Organizational strategic decision processes in disrupted markets
Graybeal, Geoffrey Michael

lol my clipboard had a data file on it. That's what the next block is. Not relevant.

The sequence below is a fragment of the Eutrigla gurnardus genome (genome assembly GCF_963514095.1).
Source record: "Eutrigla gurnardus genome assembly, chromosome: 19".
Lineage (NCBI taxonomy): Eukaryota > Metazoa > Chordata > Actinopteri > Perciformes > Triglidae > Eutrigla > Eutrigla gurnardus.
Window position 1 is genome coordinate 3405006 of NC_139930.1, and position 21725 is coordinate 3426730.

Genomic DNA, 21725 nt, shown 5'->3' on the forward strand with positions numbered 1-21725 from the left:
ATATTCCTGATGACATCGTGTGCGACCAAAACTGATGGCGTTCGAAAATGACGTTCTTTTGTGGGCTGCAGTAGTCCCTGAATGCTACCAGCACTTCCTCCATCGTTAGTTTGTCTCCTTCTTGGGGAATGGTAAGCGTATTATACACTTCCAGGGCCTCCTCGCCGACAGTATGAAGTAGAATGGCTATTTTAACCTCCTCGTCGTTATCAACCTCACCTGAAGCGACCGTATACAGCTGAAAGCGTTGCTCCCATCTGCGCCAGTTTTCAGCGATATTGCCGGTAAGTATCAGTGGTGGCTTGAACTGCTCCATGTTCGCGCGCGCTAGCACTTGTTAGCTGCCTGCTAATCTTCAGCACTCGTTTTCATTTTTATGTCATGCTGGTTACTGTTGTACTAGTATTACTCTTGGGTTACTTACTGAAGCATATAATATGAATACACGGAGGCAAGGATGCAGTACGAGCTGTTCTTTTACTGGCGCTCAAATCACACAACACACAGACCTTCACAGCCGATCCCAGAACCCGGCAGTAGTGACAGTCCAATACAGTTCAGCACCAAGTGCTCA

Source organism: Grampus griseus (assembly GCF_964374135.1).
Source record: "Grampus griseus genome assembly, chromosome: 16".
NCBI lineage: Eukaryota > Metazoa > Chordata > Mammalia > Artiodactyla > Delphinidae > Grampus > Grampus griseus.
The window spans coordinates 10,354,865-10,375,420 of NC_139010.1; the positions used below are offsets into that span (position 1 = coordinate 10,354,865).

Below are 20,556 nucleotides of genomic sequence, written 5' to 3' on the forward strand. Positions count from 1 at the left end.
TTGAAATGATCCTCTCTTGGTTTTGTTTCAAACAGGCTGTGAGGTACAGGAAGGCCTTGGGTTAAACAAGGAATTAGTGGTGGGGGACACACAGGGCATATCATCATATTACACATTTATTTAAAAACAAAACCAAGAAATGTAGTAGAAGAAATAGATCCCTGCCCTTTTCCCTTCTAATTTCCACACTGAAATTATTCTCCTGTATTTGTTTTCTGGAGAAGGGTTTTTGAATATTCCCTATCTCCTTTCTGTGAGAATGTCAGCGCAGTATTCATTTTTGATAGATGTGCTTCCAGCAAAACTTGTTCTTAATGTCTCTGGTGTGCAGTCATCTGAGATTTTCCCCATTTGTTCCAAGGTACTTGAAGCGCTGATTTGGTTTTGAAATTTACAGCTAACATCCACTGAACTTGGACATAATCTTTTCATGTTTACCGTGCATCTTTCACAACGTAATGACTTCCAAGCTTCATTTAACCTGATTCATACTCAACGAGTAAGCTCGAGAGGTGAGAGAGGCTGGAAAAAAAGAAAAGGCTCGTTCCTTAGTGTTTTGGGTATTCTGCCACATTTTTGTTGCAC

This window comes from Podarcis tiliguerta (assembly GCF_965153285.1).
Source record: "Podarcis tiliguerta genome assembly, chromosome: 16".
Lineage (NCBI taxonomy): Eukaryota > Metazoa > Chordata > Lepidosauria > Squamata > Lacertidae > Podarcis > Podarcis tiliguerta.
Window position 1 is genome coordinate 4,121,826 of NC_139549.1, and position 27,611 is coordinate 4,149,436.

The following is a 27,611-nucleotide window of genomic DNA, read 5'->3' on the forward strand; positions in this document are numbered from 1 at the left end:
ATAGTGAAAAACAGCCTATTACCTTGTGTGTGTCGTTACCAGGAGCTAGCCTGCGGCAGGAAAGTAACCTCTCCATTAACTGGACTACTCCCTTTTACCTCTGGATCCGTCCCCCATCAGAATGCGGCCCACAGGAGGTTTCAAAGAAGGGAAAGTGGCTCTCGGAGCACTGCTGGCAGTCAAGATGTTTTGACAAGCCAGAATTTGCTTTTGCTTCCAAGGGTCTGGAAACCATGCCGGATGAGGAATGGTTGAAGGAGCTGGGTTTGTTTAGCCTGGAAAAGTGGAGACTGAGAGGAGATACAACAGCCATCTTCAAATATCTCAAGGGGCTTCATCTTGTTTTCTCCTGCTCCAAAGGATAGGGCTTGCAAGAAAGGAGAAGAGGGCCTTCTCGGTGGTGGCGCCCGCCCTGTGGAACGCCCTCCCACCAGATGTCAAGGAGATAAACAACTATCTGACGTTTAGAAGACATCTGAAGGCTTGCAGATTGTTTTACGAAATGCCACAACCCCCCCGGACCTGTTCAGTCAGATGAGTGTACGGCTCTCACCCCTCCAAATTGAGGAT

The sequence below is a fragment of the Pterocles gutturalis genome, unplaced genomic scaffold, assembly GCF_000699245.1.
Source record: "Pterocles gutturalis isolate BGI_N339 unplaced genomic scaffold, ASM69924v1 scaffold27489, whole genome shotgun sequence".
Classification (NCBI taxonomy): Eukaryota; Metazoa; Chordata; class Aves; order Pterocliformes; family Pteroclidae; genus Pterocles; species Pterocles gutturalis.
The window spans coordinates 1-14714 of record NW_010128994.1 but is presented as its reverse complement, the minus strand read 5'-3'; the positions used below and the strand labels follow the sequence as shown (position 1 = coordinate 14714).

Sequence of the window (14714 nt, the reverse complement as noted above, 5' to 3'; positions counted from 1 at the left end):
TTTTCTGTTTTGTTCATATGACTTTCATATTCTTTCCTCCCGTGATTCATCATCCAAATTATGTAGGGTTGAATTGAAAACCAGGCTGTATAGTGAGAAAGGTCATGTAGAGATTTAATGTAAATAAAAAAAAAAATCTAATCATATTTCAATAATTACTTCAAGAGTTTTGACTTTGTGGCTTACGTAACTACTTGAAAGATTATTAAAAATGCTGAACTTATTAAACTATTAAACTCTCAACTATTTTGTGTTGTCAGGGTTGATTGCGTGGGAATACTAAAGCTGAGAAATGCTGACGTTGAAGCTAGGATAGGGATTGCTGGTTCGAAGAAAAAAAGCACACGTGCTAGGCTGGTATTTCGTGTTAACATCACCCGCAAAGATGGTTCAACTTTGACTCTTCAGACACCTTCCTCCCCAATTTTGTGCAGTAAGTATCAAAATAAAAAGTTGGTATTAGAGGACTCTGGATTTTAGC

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Using strategic management theories of organizational decision-making and upper echelons as theoretical frameworks, this dissertation addresses the strategic decision processes used by newspapers to address mobile disruption of newspaper business models. This study used a cross-sectional within-case case survey design as the primary method to study the strategic decision processes newspapers are using to address the perceived disruption they are facing from wireless mobile devices. The study was conducted in two parts: the first stage used a purposive sample of semi-structured interviews with industry experts, while the second and primary stage of data collection used a nationwide survey of publishers of daily newspapers. The study found that the majority of newspaper publishers do not perceive wireless mobile devices as a disruptive threat to their business, and thus engage in a comprehensive decision-making process. While newspapers have moved toward a more centralized decision-making process, they also have attempted to be more open in their participation during the strategic decision making process, but also remain relatively slow in the time it takes to make a decision. Overall, there does not appear to be any relationship between perception of disruption and decision process characteristics.